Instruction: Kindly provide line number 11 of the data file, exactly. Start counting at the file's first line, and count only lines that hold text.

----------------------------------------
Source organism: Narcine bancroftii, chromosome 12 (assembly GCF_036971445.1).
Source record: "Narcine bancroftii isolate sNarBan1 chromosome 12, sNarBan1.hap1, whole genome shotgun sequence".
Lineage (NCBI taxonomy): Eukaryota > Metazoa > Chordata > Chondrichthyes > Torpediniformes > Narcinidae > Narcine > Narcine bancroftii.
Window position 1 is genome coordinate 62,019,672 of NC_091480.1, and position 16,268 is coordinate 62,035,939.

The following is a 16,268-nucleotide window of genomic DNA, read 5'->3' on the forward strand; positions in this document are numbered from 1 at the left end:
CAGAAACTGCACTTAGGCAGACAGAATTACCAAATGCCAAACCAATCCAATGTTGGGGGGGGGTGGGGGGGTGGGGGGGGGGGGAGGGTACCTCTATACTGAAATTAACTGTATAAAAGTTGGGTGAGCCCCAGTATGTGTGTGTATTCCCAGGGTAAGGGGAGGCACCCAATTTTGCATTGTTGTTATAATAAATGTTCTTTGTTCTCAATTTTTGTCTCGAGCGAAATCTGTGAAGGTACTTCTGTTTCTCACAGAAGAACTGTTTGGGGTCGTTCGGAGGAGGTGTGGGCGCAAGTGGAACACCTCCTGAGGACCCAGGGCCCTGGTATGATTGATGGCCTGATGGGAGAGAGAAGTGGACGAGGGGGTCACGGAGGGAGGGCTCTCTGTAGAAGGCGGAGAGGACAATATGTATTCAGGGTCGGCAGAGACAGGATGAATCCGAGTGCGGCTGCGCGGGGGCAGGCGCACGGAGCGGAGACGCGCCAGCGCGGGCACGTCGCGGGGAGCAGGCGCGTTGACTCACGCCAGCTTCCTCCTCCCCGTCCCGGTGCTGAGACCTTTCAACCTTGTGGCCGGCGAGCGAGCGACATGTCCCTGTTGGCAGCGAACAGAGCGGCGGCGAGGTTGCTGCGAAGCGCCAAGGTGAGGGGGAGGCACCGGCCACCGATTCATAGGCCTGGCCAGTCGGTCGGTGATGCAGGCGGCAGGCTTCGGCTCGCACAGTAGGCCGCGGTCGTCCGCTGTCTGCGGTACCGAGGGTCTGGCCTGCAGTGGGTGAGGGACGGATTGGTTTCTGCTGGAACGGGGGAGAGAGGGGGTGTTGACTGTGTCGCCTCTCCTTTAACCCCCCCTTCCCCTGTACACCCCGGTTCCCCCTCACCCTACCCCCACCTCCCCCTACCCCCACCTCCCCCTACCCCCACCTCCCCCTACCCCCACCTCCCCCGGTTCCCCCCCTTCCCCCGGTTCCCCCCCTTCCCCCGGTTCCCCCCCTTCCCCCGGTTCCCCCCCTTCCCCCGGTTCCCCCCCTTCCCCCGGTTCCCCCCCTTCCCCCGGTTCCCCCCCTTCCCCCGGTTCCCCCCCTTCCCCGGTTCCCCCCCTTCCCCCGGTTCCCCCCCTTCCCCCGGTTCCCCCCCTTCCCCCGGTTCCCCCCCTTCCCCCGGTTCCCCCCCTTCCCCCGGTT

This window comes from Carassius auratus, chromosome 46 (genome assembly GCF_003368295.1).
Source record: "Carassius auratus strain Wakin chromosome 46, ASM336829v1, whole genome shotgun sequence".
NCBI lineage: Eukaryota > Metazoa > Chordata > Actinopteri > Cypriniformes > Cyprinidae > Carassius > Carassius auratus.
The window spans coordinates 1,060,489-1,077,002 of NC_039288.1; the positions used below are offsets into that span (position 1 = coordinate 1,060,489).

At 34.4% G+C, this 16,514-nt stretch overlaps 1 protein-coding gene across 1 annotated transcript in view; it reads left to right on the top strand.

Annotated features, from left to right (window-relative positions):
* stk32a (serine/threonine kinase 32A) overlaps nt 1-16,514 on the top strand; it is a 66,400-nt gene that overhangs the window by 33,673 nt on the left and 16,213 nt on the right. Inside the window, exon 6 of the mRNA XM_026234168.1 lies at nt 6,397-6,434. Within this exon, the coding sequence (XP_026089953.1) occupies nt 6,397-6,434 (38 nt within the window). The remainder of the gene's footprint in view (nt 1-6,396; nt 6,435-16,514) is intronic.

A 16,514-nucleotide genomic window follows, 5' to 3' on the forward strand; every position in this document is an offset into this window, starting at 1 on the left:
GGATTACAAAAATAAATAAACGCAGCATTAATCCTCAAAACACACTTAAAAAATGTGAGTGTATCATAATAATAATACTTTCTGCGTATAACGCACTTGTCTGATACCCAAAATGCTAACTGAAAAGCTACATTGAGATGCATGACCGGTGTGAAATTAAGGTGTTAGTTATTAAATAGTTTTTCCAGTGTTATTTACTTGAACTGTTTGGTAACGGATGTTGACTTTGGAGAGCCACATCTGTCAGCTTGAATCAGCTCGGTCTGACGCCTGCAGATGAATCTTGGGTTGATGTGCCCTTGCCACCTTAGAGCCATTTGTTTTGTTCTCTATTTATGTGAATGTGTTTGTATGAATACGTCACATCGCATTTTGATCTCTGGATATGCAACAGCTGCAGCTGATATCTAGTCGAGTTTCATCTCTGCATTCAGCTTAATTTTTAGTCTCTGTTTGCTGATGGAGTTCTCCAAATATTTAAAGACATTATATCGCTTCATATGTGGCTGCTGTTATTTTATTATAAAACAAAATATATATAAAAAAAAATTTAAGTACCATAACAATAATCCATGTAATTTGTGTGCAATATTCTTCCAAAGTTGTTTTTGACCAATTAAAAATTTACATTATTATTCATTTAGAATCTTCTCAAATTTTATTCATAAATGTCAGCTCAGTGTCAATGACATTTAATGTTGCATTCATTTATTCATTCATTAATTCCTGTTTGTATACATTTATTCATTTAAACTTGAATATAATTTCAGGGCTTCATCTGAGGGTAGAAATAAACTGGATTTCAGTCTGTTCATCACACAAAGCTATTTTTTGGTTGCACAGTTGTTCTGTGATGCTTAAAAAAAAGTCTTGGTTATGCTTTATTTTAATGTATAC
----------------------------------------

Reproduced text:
At 34.4% G+C, this 16,514-nt stretch overlaps 1 protein-coding gene across 1 annotated transcript in view; it reads left to right on the top strand.